- A new study suggests that adding weightlifting to aerobic exercise further reduces the risk of overall mortality.
- The study found that weightlifting is associated with an additional 9% reduction in the risk of all-cause mortality, while aerobic exercise alone reduces it by 32%.
- Weightlifting alone was also associated with a 15% reduced risk of cancer mortality.
- While the results show that aerobic exercise was associated with a 30% lower risk of cancer mortality when met the guidelines, there was no overall added benefit for weightlifting.
- According to experts, it is never too late to start weight training to reap the benefits, and positive effects can be observed even with modest amounts.
A new study examined the benefits of two types of exercise for overall mortality: aerobic exercise and weightlifting.
For the study, the researchers defined aerobic exercise as moderate to vigorous physical activity (MVPA) and weightlifting as muscle-strengthening exercise (MSE).
There is not much available research on the effects of MSE on mortality as on MVPAs. Therefore, the study authors examined the effects of the individual studies on mortality individually and collectively. They also investigated the effects of both types of exercise on cardiovascular disease (CVD) and cancer.
“Weightlifting and [aerobic exercise] were associated with a lower risk of overall cause and CVD mortality, but not with cancer mortality. Adults who met the recommended amounts of both types of exercise appeared to receive additional benefits,” the study authors wrote.
The study was recently published in the British Journal of Sports Medicine.
Investigating the effects of weightlifting and cardio
The researchers analyzed data from questionnaires completed in 1993 by 154,897 men and women aged 55 to 74 years of age screening study for prostate, lung, colon and ovarian cancer.
99,713 of the participants then described their weightlifting in a follow-up survey, which did not record what type of weightlifting was carried out, but asked about the frequency in large categories.
Next, researchers summarized these categories in weightlifting over the past 12 months or none. Those who did muscle strengthening exercises (MSE) reported weightlifting:
- less than once a month
- 1 to 3 times
- 1 to 2 times a week per month
- 3 to 7 times a week
In 2006, the same group of participants described their weightlifting in a subsequent up survey, which did not record whether the type of weightlifting or its frequency met current recommended guidelines for weight training. The researchers continued to track their health — and mortality — until 2016.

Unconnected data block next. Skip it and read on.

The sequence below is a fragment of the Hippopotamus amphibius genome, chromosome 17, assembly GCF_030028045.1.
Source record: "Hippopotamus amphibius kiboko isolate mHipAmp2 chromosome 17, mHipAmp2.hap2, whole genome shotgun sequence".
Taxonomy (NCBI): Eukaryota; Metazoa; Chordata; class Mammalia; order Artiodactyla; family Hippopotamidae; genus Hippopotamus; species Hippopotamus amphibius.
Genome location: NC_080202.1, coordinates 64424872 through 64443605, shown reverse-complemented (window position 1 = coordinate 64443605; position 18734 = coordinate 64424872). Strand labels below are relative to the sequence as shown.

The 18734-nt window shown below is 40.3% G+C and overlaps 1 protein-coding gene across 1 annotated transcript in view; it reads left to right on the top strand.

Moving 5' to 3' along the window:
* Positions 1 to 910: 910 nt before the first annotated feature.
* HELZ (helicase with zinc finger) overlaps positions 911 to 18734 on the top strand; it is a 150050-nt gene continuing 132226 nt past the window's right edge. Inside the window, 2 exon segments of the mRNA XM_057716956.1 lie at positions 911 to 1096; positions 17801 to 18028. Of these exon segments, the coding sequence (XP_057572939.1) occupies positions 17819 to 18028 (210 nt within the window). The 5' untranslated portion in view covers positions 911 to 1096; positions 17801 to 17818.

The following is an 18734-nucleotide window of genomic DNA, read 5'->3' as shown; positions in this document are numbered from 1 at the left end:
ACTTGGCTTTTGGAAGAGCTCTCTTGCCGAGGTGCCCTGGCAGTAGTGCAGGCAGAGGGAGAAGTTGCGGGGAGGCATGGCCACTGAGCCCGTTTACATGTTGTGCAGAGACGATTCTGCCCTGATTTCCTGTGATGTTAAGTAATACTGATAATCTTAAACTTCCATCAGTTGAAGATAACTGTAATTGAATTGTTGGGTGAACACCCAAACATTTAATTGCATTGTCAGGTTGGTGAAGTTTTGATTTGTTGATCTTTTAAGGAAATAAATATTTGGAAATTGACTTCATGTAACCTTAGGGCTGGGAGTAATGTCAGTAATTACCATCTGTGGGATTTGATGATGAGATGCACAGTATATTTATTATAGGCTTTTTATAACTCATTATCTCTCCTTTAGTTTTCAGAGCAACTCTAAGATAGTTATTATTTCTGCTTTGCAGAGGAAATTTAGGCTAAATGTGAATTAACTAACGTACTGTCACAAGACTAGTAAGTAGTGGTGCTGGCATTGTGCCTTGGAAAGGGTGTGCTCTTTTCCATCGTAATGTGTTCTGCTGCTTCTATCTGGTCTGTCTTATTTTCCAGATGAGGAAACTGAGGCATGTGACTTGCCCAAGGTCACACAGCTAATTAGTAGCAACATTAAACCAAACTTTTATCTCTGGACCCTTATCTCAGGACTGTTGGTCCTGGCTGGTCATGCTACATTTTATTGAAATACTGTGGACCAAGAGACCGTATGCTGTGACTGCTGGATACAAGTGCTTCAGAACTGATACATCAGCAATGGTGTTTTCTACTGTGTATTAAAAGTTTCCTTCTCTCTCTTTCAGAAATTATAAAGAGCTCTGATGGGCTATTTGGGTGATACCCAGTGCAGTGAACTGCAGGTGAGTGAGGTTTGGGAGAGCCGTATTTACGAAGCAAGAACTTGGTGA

Based on the results of the follow-up survey and health monitoring, which lasted almost 10 years, the study concluded:
- There was a 32% lower risk of all-cause mortality among people who met recommended MVPA levels but did not perform weightlifting.
- The risk of overall mortality fell by 9% among people who had carried out weightlifting in the previous 12 months after taking into account a benefit from MVPA.
- Those who met MVPA recommendations and had done weightlifting in the last year had a 41% reduction in the risk of overall mortality with no interactive bonus in risk reduction.
Lead author of the study, Jessica Gorzelitz, assistant professor at the University of Iowa’s Department of Health and Human Physiology, explained to Medical News Today:
“Older adults who participated in weightlifting had significantly lower mortality before and after; taking into account participation in aerobic exercise and, above all, those who did both types of exercise had the lowest risk.”
Linda S. Pescatello, Ph.D., a professor of kinesiology at the University of Connecticut who was not involved in the study, told MNT:
“I no longer think that one modality [or] type of exercise is better than the other. Personally, I prefer aerobic training over resistance training. Rather, both result in overlapping but in some cases different benefits from the others.”
Recommendations for aerobic and strength work
Current guidelines for physical activity for 150 minutes per week for medium-intensity training or 75 minutes of intensive training, or an equal amount of both, spread evenly over the week.
The Centers for Disease Control and Prevention (CDC) offer a way to differentiate between the two forms of movement:
“If you can talk but can’t sing during a workout, you’ve achieved a moderate level of effort. If you can’t say more than a few words before taking a deep breath, do intensive physical exercise.”
Experts recommend doing both moderate and vigorous exercises regularly with at least two strength training sessions per week on non-consecutive days.
Dr. Christopher Cooper, professor emeritus of medicine and physiology at the University of California, Los Angeles, who was not involved in the study, explained to MNT: